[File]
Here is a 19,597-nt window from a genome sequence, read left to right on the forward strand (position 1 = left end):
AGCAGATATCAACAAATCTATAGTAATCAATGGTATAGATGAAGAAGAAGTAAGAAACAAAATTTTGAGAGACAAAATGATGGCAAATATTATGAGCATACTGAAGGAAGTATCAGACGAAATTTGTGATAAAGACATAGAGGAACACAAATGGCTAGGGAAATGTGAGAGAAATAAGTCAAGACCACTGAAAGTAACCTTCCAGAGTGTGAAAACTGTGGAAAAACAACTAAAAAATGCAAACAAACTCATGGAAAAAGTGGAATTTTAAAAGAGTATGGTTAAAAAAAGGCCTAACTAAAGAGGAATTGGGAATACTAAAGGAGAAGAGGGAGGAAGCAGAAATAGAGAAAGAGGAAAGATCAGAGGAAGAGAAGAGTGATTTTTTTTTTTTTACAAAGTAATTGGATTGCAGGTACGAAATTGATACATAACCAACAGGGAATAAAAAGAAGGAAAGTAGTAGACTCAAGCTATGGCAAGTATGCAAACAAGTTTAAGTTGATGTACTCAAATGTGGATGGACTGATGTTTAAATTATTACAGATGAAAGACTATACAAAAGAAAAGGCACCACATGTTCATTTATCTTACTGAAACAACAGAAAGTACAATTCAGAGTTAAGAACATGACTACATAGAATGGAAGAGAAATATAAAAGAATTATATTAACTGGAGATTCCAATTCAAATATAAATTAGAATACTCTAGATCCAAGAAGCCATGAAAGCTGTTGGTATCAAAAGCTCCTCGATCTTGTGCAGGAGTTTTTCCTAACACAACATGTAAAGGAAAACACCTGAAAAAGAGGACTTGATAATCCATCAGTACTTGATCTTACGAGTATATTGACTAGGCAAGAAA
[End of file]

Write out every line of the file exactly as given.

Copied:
Here is a 19,597-nt window from a genome sequence, read left to right on the forward strand (position 1 = left end):
AGCAGATATCAACAAATCTATAGTAATCAATGGTATAGATGAAGAAGAAGTAAGAAACAAAATTTTGAGAGACAAAATGATGGCAAATATTATGAGCATACTGAAGGAAGTATCAGACGAAATTTGTGATAAAGACATAGAGGAACACAAATGGCTAGGGAAATGTGAGAGAAATAAGTCAAGACCACTGAAAGTAACCTTCCAGAGTGTGAAAACTGTGGAAAAACAACTAAAAAATGCAAACAAACTCATGGAAAAAGTGGAATTTTAAAAGAGTATGGTTAAAAAAAGGCCTAACTAAAGAGGAATTGGGAATACTAAAGGAGAAGAGGGAGGAAGCAGAAATAGAGAAAGAGGAAAGATCAGAGGAAGAGAAGAGTGATTTTTTTTTTTTTACAAAGTAATTGGATTGCAGGTACGAAATTGATACATAACCAACAGGGAATAAAAAGAAGGAAAGTAGTAGACTCAAGCTATGGCAAGTATGCAAACAAGTTTAAGTTGATGTACTCAAATGTGGATGGACTGATGTTTAAATTATTACAGATGAAAGACTATACAAAAGAAAAGGCACCACATGTTCATTTATCTTACTGAAACAACAGAAAGTACAATTCAGAGTTAAGAACATGACTACATAGAATGGAAGAGAAATATAAAAGAATTATATTAACTGGAGATTCCAATTCAAATATAAATTAGAATACTCTAGATCCAAGAAGCCATGAAAGCTGTTGGTATCAAAAGCTCCTCGATCTTGTGCAGGAGTTTTTCCTAACACAACATGTAAAGGAAAACACCTGAAAAAGAGGACTTGATAATCCATCAGTACTTGATCTTACGAGTATATTGACTAGGCAAGAAA